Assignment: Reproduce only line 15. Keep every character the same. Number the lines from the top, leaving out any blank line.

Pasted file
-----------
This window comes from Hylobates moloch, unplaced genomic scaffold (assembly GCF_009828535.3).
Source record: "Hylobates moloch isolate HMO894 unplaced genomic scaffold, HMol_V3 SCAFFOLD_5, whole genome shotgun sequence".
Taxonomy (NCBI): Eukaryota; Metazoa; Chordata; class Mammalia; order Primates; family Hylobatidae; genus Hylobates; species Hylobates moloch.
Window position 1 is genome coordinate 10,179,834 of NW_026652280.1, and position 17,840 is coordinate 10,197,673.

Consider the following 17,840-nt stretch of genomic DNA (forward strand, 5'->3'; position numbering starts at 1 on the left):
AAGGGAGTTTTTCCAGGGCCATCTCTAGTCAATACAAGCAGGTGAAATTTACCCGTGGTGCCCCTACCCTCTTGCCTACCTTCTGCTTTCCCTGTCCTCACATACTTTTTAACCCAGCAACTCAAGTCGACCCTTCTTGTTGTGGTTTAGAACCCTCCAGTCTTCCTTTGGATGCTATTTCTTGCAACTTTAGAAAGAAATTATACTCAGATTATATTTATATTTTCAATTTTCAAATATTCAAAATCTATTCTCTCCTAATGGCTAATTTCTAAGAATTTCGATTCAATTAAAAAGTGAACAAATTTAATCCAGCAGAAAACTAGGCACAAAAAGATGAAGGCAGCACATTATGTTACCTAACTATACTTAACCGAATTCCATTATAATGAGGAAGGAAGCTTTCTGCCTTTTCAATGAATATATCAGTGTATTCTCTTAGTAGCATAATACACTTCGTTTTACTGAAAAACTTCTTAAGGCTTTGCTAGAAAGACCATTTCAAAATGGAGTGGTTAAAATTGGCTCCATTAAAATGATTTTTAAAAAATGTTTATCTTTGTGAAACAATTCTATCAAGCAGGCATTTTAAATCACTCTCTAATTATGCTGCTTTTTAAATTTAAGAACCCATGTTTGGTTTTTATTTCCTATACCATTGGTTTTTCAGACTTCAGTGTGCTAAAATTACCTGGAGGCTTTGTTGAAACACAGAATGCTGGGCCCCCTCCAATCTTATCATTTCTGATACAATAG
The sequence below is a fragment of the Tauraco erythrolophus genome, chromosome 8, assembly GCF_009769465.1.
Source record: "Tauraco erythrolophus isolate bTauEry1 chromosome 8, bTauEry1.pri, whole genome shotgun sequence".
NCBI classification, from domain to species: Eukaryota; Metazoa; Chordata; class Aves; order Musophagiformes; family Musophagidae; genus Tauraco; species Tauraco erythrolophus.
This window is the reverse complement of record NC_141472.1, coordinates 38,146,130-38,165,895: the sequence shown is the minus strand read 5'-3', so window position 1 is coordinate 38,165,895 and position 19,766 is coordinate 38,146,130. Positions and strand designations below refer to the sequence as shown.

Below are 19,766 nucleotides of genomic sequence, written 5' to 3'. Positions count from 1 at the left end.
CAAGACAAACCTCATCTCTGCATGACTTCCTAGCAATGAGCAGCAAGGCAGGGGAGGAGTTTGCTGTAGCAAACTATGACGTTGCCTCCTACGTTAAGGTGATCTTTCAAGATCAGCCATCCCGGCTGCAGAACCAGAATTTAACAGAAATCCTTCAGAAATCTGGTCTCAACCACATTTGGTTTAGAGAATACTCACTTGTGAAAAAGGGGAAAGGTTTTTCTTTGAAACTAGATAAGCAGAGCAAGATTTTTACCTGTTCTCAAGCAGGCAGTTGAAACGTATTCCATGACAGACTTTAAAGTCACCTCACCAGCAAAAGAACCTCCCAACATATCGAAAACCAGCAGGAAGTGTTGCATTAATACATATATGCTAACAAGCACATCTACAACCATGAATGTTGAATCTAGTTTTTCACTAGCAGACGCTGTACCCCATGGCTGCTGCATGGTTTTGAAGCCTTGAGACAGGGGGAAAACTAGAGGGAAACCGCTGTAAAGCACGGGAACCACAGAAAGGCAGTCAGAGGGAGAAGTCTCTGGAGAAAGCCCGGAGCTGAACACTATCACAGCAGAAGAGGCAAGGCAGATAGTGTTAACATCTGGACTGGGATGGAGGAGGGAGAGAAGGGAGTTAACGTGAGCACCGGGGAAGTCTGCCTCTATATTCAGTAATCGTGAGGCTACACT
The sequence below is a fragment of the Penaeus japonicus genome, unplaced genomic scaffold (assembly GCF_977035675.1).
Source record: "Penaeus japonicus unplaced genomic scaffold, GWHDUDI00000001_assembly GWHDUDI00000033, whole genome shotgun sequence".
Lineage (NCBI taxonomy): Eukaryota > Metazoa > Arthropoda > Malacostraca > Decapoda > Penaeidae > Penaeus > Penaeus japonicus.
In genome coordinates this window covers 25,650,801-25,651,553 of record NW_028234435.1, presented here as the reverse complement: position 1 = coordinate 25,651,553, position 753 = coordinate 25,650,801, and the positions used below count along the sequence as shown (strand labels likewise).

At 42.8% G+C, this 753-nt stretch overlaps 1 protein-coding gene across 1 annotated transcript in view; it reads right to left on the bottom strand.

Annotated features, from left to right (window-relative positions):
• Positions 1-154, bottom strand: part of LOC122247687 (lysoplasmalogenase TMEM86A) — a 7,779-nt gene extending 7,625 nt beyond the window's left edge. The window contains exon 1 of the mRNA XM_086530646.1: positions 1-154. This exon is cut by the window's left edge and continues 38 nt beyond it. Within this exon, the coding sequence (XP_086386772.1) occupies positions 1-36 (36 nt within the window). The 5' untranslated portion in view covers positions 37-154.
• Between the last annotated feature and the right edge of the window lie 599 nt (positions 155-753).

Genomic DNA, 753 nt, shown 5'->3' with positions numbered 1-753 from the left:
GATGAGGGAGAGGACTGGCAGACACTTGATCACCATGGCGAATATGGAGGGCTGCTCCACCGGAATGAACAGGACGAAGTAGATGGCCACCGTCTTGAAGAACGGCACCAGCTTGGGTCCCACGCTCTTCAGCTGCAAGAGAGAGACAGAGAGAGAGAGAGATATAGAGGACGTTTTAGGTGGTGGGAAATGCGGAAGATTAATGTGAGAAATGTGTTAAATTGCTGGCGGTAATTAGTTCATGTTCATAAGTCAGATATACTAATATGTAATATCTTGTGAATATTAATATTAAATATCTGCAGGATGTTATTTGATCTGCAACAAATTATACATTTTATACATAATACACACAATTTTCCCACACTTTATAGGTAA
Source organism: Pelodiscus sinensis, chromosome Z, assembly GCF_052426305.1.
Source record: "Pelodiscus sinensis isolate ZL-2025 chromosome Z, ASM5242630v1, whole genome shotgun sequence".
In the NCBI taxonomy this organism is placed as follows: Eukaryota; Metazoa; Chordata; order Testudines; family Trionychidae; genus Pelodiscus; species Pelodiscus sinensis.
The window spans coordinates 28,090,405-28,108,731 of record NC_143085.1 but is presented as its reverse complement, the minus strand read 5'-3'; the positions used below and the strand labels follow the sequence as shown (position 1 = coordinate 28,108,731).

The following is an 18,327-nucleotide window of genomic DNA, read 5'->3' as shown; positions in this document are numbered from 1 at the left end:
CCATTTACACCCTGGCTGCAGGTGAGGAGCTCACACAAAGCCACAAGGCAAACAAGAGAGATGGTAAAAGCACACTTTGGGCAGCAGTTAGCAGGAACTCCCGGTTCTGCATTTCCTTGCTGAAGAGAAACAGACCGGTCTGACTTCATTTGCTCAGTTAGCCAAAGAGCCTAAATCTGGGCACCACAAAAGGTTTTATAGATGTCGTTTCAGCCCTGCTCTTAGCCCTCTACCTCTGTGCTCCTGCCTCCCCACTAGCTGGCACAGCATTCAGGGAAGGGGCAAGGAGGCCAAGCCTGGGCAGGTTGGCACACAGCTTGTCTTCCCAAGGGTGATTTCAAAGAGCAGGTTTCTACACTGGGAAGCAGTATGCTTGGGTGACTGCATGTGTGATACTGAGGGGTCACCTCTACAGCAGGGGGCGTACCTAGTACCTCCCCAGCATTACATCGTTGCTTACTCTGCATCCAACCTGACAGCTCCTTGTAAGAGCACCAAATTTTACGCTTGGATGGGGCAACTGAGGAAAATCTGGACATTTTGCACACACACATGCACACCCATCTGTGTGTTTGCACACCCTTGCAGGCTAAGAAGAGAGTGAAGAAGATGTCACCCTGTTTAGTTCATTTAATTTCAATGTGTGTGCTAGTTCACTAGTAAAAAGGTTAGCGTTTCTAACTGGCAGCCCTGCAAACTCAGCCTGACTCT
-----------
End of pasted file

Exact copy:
Lineage (NCBI taxonomy): Eukaryota > Metazoa > Arthropoda > Malacostraca > Decapoda > Penaeidae > Penaeus > Penaeus japonicus.